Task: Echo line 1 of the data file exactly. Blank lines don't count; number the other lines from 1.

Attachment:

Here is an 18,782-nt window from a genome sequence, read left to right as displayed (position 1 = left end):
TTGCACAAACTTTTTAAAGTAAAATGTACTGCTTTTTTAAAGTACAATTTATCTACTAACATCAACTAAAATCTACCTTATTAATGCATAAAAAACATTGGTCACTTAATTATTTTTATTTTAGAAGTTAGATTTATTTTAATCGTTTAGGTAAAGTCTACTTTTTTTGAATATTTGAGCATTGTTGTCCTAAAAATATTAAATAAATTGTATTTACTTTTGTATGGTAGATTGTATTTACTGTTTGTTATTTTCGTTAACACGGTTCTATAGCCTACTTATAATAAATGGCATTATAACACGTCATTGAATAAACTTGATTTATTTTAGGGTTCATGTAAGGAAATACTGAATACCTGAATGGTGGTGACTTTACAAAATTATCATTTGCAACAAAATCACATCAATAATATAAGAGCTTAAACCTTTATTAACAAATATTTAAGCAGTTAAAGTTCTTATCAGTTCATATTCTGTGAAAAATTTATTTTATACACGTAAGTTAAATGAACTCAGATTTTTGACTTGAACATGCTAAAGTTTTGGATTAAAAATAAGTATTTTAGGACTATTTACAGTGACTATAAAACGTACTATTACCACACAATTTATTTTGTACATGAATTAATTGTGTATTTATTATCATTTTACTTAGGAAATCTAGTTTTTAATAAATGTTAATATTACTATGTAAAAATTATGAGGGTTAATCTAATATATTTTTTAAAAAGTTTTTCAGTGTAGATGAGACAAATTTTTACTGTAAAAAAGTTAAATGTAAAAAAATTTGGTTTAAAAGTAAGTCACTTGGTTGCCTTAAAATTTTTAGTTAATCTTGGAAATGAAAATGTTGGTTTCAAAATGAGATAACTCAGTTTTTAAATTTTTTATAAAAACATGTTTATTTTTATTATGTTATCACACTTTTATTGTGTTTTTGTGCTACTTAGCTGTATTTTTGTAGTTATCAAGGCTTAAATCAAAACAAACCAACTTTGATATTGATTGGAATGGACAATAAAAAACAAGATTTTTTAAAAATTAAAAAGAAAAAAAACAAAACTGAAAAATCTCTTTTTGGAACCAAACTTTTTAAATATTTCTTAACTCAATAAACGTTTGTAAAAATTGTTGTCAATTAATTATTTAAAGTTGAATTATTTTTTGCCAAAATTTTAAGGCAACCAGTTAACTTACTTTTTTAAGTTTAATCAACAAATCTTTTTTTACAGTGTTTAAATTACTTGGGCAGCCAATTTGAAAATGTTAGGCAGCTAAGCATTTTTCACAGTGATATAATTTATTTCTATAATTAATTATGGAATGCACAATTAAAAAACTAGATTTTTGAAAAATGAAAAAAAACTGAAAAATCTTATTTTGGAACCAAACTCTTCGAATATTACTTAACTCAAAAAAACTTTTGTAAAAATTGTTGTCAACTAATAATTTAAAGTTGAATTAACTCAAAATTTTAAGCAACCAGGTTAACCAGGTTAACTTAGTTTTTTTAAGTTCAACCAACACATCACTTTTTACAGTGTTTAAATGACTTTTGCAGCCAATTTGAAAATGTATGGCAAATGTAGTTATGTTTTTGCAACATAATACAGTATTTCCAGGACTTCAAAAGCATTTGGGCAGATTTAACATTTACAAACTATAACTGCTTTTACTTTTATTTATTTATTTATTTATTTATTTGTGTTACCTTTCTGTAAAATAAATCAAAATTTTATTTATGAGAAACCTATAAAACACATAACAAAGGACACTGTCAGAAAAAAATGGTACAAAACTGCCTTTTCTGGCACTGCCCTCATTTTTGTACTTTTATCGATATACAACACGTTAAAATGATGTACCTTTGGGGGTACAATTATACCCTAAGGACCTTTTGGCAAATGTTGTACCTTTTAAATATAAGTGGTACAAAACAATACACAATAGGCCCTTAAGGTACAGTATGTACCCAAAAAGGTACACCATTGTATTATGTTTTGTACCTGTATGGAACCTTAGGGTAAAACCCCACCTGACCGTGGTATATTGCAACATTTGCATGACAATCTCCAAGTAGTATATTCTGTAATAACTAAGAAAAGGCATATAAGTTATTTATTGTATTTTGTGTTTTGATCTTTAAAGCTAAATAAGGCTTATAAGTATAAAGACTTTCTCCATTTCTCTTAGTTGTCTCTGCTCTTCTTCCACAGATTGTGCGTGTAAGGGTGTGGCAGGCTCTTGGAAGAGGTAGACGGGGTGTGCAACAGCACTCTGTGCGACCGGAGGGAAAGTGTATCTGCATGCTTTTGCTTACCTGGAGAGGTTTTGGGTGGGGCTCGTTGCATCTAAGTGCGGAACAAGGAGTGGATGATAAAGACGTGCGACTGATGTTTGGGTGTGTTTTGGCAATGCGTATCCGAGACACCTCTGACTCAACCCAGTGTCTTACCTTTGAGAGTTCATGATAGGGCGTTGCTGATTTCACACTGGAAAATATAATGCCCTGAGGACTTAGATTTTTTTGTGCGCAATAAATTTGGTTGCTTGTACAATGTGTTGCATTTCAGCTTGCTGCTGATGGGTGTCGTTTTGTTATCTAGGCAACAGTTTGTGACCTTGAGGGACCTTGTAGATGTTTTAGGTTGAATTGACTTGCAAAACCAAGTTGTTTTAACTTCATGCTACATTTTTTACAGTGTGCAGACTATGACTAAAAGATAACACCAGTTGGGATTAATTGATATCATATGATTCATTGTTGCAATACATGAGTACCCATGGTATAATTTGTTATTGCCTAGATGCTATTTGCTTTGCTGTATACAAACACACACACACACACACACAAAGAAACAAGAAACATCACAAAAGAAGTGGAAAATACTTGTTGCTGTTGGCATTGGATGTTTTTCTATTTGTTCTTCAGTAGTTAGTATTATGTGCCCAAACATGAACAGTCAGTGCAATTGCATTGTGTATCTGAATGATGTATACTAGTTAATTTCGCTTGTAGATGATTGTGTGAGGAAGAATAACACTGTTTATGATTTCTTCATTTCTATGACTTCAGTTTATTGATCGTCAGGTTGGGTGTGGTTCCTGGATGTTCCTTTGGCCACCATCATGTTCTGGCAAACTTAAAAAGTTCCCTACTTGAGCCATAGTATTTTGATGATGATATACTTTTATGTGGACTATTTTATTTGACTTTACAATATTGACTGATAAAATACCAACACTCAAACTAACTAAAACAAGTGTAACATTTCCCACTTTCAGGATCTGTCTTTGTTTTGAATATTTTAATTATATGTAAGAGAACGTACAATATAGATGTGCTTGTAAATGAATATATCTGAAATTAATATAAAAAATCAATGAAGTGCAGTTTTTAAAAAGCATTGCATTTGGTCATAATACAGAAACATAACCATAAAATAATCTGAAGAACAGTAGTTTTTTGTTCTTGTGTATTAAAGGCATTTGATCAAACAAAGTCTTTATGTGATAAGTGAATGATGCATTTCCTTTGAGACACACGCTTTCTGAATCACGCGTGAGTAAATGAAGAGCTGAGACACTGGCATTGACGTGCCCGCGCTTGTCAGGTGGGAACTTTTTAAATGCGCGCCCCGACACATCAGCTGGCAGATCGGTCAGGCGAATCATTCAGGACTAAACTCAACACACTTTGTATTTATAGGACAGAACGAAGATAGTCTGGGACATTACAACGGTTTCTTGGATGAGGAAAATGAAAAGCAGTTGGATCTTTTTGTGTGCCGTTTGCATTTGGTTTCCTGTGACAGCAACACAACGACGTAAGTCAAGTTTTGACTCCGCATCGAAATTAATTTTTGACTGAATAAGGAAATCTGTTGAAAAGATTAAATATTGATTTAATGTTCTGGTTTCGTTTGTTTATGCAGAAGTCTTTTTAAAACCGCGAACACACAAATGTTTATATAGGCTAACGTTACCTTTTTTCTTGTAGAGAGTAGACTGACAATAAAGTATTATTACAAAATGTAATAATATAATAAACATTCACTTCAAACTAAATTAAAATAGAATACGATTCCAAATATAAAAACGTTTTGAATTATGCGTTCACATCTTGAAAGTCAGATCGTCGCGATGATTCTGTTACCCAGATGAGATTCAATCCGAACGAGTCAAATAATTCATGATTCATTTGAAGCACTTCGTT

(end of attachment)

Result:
Here is an 18,782-nt window from a genome sequence, read left to right as displayed (position 1 = left end):